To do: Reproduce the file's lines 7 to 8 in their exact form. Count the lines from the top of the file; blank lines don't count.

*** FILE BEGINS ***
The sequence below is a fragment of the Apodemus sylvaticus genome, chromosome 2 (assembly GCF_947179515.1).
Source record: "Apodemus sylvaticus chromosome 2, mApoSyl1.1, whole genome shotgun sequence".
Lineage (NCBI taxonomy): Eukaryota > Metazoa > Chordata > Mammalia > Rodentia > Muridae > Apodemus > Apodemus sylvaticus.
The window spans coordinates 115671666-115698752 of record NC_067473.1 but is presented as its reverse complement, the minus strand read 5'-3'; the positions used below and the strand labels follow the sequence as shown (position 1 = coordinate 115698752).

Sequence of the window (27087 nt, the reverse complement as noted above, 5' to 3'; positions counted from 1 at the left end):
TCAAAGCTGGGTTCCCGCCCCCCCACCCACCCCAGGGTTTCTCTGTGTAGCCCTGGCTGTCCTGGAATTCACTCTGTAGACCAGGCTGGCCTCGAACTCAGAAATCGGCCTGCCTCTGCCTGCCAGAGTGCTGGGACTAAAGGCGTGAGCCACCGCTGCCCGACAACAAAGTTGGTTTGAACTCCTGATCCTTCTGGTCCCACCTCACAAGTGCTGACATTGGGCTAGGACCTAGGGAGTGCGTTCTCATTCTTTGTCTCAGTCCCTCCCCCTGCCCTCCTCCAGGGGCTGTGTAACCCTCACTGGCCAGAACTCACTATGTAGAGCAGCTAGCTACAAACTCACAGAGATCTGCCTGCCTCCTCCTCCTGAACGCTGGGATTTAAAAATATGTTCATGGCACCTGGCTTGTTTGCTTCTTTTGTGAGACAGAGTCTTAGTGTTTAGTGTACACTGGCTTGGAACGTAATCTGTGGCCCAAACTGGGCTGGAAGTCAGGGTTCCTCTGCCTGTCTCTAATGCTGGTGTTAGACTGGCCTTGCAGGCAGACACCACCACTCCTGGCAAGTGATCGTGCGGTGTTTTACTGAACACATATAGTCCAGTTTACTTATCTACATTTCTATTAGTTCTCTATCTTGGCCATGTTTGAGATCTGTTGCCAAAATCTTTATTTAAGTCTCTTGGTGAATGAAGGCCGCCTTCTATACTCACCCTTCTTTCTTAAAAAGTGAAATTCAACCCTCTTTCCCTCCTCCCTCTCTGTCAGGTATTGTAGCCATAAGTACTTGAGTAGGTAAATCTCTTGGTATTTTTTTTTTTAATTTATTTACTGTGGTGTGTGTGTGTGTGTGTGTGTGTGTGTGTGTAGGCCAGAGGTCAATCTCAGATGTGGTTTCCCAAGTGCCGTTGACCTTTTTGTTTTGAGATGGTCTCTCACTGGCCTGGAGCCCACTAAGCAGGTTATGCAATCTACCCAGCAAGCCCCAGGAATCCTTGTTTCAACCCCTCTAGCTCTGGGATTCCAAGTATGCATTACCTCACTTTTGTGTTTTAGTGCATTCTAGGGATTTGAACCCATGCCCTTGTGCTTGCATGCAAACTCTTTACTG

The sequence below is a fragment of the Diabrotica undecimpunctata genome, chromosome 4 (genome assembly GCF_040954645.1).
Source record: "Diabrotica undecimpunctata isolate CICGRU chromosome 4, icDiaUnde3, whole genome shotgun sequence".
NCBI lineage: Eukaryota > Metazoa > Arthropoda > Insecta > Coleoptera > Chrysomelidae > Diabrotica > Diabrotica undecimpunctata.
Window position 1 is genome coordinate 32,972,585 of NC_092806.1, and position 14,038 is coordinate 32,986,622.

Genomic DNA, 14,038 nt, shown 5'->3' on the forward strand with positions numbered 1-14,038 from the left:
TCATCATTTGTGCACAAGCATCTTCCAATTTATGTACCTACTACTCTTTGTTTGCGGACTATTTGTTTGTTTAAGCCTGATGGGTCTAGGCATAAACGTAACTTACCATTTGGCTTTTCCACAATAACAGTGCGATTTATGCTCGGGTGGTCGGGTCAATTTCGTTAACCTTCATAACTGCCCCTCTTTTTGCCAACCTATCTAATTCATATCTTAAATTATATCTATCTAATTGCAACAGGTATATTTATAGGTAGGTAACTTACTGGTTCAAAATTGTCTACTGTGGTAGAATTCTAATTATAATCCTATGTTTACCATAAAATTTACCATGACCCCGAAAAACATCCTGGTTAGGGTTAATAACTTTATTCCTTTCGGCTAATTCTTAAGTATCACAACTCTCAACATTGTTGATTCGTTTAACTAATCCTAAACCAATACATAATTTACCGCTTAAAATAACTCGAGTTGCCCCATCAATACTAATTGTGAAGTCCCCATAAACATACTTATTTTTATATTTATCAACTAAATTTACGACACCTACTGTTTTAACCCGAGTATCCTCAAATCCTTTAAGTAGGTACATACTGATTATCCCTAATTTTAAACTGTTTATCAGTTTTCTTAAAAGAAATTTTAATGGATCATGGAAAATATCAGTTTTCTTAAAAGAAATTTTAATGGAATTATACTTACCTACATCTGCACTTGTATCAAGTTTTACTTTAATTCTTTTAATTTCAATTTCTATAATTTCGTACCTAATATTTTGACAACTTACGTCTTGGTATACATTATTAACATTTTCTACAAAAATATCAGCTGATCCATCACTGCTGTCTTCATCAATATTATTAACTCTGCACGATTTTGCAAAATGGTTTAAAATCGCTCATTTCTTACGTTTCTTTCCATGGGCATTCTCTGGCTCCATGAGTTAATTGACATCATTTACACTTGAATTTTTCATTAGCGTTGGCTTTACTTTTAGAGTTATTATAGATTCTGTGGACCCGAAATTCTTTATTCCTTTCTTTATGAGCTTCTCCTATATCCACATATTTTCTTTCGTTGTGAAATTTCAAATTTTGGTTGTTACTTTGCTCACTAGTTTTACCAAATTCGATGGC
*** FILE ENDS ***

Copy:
The sequence below is a fragment of the Diabrotica undecimpunctata genome, chromosome 4 (genome assembly GCF_040954645.1).
Source record: "Diabrotica undecimpunctata isolate CICGRU chromosome 4, icDiaUnde3, whole genome shotgun sequence".